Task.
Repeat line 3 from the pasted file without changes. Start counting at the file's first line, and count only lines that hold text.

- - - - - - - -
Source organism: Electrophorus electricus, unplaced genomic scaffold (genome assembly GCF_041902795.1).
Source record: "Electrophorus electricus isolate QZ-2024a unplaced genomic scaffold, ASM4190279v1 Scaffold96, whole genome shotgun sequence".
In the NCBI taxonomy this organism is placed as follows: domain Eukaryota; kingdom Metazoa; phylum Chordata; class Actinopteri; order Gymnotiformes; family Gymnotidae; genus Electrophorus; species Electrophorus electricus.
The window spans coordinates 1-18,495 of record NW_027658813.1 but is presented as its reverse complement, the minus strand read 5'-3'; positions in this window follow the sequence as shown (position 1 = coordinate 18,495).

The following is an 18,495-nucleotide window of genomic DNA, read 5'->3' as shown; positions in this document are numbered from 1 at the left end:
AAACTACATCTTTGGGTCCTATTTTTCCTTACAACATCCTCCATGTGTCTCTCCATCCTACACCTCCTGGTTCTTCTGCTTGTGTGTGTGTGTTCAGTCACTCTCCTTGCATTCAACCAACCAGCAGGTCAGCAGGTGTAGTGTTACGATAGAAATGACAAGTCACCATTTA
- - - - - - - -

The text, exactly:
In the NCBI taxonomy this organism is placed as follows: domain Eukaryota; kingdom Metazoa; phylum Chordata; class Actinopteri; order Gymnotiformes; family Gymnotidae; genus Electrophorus; species Electrophorus electricus.